Kentucky Central maintains the policy language is clear and unambiguous. It contends that Jeffrey and Patricia Armstrong were not named insureds and were not additional insureds because they did not reside in Timothy Armstrong's household. Kentucky Central further contends that the circuit court's ruling does not create "illusory coverage" or defeat the intention of Timothy and Margaret Armstrong to have personal liability coverage on the property because they were successfully defended and dismissed from the case below.
critical determination in this case is whether the term
"household" is ambiguous. We have previously held that:
"When reasonable people can differ about the meaning of an
insurance contract, the contract is ambiguous, and all
ambiguities will be construed in favor of the insured." Syl.
pt. 1, D'Annunzio v. Security-Connecticut Life Ins. Co., 186 W.
Va. 39, 410 S.E.2d 275 (1991). However, we have also held that:
"Where the provisions of an insurance policy contract are
clear and unambiguous they are not subject to judicial
construction or interpretation, but full effect will be given to
the plain meaning intended." Syllabus, Keffer v. Prudential
Ins. Co. of America, 153 W. Va. 813, 172 S.E.2d 714 (1970). See
also syl. pt. 1, Miller v. Lemon, 194 W. Va. 129, 459 S.E.2d 406
(1995). In addition, in syllabus point 1 of Soliva v. Shand,
Morahan & Co., 176 W. Va. 430, 345 S.E.2d 33 (1986), we held
that: "Language in an insurance policy should be given its
plain, ordinary meaning." See also syl. pt. 2, Auber v.
Jellen, 196 W. Va. 168, 469 S.E.2d 104 (1996); syl. pt. 2,
Russell v. State Automobile Mut. Ins. Co., 188 W. Va. 81, 422
S.E.2d 803 (1992). .
The pertinent policy language provides:
In this policy, 'you' and 'your' refer to the 'named insured' shown in the Declarations and the spouse if a resident of the same household. 'We' 'us' and 'our' refer to the Company providing this insurance. In addition, certain words and phrases are defined as follows:
. . . .
3. 'insured' means you and residents of your household who are:
other persons under the age of 21 and in the care of any person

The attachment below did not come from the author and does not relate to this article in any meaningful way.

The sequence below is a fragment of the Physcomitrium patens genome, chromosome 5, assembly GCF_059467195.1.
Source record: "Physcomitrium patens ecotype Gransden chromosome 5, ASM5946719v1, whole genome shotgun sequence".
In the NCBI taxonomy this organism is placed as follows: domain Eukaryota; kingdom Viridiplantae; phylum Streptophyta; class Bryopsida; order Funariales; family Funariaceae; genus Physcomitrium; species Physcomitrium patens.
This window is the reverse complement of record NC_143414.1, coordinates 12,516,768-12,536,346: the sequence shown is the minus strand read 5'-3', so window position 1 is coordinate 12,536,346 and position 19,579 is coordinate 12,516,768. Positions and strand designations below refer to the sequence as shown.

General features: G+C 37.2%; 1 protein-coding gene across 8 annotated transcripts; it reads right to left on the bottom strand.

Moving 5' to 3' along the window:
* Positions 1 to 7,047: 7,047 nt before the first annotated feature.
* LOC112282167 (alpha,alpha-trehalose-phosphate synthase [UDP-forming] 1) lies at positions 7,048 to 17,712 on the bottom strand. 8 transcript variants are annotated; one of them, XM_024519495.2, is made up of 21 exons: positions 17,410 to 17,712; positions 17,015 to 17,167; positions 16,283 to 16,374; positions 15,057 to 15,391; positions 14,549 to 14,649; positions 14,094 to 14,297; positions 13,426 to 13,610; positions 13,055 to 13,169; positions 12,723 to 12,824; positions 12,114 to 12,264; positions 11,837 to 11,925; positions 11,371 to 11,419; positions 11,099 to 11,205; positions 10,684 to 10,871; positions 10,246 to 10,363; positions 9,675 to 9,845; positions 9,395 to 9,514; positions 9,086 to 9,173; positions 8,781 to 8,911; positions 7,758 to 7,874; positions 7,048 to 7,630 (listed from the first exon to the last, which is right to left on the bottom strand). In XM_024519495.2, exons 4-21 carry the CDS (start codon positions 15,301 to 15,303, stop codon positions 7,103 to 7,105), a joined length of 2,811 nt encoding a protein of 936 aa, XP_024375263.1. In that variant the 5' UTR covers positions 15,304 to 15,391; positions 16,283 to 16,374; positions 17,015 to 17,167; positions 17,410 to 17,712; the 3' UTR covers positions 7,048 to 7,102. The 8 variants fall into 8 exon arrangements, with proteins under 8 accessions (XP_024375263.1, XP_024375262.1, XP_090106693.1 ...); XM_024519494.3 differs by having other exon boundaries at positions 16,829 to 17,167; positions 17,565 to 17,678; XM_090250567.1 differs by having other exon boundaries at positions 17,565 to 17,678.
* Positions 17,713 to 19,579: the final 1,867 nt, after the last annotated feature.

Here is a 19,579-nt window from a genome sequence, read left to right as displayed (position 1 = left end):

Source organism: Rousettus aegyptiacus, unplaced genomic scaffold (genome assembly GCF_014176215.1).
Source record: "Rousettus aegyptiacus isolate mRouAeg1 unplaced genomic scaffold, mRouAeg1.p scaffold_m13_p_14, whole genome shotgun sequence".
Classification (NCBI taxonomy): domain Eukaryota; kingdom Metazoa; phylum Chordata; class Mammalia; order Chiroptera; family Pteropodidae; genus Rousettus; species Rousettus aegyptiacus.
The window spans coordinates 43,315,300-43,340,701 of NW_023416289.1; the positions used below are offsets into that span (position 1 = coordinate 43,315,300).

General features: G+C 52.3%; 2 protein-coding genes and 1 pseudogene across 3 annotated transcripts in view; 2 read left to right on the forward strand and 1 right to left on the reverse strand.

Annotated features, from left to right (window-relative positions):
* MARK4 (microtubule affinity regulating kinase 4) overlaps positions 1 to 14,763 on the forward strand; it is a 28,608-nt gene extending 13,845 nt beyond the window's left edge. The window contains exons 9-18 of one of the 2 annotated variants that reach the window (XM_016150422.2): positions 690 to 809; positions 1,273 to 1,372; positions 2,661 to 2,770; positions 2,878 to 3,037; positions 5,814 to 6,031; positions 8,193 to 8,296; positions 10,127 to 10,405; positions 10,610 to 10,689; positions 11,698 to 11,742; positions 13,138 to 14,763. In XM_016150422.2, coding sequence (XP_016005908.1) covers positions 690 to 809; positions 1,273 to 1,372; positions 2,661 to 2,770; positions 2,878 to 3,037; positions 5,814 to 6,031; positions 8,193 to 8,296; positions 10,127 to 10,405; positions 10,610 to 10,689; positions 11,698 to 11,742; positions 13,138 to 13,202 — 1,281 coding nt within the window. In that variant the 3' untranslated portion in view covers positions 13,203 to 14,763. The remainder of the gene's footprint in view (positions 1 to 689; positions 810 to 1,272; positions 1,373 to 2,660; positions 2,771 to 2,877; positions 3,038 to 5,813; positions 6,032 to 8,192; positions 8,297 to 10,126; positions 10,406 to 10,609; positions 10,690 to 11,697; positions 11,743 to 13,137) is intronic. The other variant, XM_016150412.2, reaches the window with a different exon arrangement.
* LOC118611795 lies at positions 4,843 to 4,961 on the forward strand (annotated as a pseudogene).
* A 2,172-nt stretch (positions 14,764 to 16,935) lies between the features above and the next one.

with respect to animals or watercraft to which this policy
applies, any person or organization legally responsible for these
animals or watercraft which are owned by you or any person
included in 3a or 3b above. A person or organization using or
having custody of these animals or watercraft in any course of
any 'business' or without consent of the owner is not an
In accordance with the policy language, Jeffrey
and Patricia Armstrong are "insureds" under the policy
as relatives of Timothy Armstrong if they were residents of his
"household" at the time of the event. Although this
Court has not had an occasion to consider the word
"household" within an insurance policy provision,
several other jurisdictions have examined this language.
For instance, in Gredig v. Tennessee Farmer's Mut. Ins. Co., 891 S.W.2d 909, 911 (Tenn. Ct. App. 1994), the court considered language in an insurance policy which defined "insured person" to include "(a) you; (b) your spouse or relatives of either residing in your household." The policy in question had been issued to Robert Gredig and covered a house he owned which was later destroyed by fire. Prior to the fire, Robert had traded houses with his brother, Donald Gredig, but had not given notice to his insurer. Accordingly, the insurer denied coverage on the basis that Robert had not obtained written consent for his brother to occupy the property. Donald argued that the policy was
ambiguous and contended that he was an insured
person under the policy because he was Robert's relative and was
living in Robert's "household" at the time of the fire.
Id. at 911-12. Finding that the language, "residing in your
household," was not ambiguous, the court vacated the
decision below and held that there was no coverage because
"Donald and Robert were not 'living under one roof.'"
Id. at 914. In so holding, the court relied on a prior decision
of the Tennessee Supreme Court which stated: "'The great
weight of authority seems to be to the effect that a household
means those living together under one roof, under one head, and
under the common control of one person.'" Id. at 913
(quoting Boyd v. Peoples Protective Life Ins. Co., 345 S.W.2d
869, 872 (Tenn. 1961)).
In Howard v. Hartford Ins. Co., 507 A.2d 230 (N.H. 1986), the court considered policy language which covered only those persons living in the named insured's household. The case resulted from a shooting incident in which the plaintiff's decedent was shot and killed by Neil Bird. The decedent and Bird had lived together in a house owned by Bird's parents who also resided on the property in a second house. The insurance policy at issue was owned by Bird's parents. The trial court found that there was no coverage under the policy based on the "'separate roof theory.'" Id. at 230-31. Affirming the decision, the New Hampshire court stated:
[E]ven if there was an intent by the elder Birds to include the younger couple, the policy clearly states that there is liability coverage only for members of the named insured's household. We hold that someone living in a separate dwelling, though on
the insured premises, is not a member of the
named insured's household.
Id. at 232.
court in Hernandez v. Comco Ins. Co., 357 So.2d 1368 (La. Ct.
App. 1978), reached a similar result. In Hernandez, the plaintiff
was injured at the home of his son when he sustained burns from